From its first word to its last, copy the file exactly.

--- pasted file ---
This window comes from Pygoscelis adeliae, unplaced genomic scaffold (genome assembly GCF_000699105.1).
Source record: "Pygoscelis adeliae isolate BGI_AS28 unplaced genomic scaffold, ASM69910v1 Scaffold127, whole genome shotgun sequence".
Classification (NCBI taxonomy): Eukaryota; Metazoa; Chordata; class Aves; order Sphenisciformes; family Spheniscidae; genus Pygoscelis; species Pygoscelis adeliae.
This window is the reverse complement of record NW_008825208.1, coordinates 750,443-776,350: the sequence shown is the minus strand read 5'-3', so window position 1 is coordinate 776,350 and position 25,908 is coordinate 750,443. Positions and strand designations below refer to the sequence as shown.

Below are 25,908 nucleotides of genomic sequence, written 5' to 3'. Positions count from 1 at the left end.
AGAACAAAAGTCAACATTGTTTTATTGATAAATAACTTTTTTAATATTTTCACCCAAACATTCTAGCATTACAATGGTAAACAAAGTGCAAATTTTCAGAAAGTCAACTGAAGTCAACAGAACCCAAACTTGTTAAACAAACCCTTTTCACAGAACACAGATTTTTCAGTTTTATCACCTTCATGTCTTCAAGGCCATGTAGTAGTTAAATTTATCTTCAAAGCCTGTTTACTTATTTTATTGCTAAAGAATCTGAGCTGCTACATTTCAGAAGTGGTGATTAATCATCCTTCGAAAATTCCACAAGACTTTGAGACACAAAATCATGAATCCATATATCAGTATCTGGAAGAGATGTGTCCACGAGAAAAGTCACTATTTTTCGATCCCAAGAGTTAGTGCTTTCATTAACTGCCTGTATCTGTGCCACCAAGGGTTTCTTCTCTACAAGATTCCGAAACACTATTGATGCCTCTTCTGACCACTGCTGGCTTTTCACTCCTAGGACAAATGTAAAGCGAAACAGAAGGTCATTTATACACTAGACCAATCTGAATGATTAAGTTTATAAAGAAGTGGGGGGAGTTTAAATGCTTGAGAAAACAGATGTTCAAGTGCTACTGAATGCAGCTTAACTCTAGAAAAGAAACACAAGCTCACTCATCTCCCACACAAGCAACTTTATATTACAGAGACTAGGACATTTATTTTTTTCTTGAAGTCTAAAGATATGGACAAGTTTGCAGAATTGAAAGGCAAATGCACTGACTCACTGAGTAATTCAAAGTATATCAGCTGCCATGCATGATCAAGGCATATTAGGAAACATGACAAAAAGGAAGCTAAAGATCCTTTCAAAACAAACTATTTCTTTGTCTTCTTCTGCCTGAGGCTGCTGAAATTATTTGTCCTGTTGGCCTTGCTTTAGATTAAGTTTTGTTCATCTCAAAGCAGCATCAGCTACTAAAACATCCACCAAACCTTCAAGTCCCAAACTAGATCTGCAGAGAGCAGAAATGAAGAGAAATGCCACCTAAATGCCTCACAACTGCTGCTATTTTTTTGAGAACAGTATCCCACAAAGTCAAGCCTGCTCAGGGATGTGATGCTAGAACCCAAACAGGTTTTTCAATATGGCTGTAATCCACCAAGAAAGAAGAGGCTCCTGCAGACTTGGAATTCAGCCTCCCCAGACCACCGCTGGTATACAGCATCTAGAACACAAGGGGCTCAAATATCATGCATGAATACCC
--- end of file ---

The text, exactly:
This window comes from Pygoscelis adeliae, unplaced genomic scaffold (genome assembly GCF_000699105.1).
Source record: "Pygoscelis adeliae isolate BGI_AS28 unplaced genomic scaffold, ASM69910v1 Scaffold127, whole genome shotgun sequence".
Classification (NCBI taxonomy): Eukaryota; Metazoa; Chordata; class Aves; order Sphenisciformes; family Spheniscidae; genus Pygoscelis; species Pygoscelis adeliae.
This window is the reverse complement of record NW_008825208.1, coordinates 750,443-776,350: the sequence shown is the minus strand read 5'-3', so window position 1 is coordinate 776,350 and position 25,908 is coordinate 750,443. Positions and strand designations below refer to the sequence as shown.

Below are 25,908 nucleotides of genomic sequence, written 5' to 3'. Positions count from 1 at the left end.
AGAACAAAAGTCAACATTGTTTTATTGATAAATAACTTTTTTAATATTTTCACCCAAACATTCTAGCATTACAATGGTAAACAAAGTGCAAATTTTCAGAAAGTCAACTGAAGTCAACAGAACCCAAACTTGTTAAACAAACCCTTTTCACAGAACACAGATTTTTCAGTTTTATCACCTTCATGTCTTCAAGGCCATGTAGTAGTTAAATTTATCTTCAAAGCCTGTTTACTTATTTTATTGCTAAAGAATCTGAGCTGCTACATTTCAGAAGTGGTGATTAATCATCCTTCGAAAATTCCACAAGACTTTGAGACACAAAATCATGAATCCATATATCAGTATCTGGAAGAGATGTGTCCACGAGAAAAGTCACTATTTTTCGATCCCAAGAGTTAGTGCTTTCATTAACTGCCTGTATCTGTGCCACCAAGGGTTTCTTCTCTACAAGATTCCGAAACACTATTGATGCCTCTTCTGACCACTGCTGGCTTTTCACTCCTAGGACAAATGTAAAGCGAAACAGAAGGTCATTTATACACTAGACCAATCTGAATGATTAAGTTTATAAAGAAGTGGGGGGAGTTTAAATGCTTGAGAAAACAGATGTTCAAGTGCTACTGAATGCAGCTTAACTCTAGAAAAGAAACACAAGCTCACTCATCTCCCACACAAGCAACTTTATATTACAGAGACTAGGACATTTATTTTTTTCTTGAAGTCTAAAGATATGGACAAGTTTGCAGAATTGAAAGGCAAATGCACTGACTCACTGAGTAATTCAAAGTATATCAGCTGCCATGCATGATCAAGGCATATTAGGAAACATGACAAAAAGGAAGCTAAAGATCCTTTCAAAACAAACTATTTCTTTGTCTTCTTCTGCCTGAGGCTGCTGAAATTATTTGTCCTGTTGGCCTTGCTTTAGATTAAGTTTTGTTCATCTCAAAGCAGCATCAGCTACTAAAACATCCACCAAACCTTCAAGTCCCAAACTAGATCTGCAGAGAGCAGAAATGAAGAGAAATGCCACCTAAATGCCTCACAACTGCTGCTATTTTTTTGAGAACAGTATCCCACAAAGTCAAGCCTGCTCAGGGATGTGATGCTAGAACCCAAACAGGTTTTTCAATATGGCTGTAATCCACCAAGAAAGAAGAGGCTCCTGCAGACTTGGAATTCAGCCTCCCCAGACCACCGCTGGTATACAGCATCTAGAACACAAGGGGCTCAAATATCATGCATGAATACCC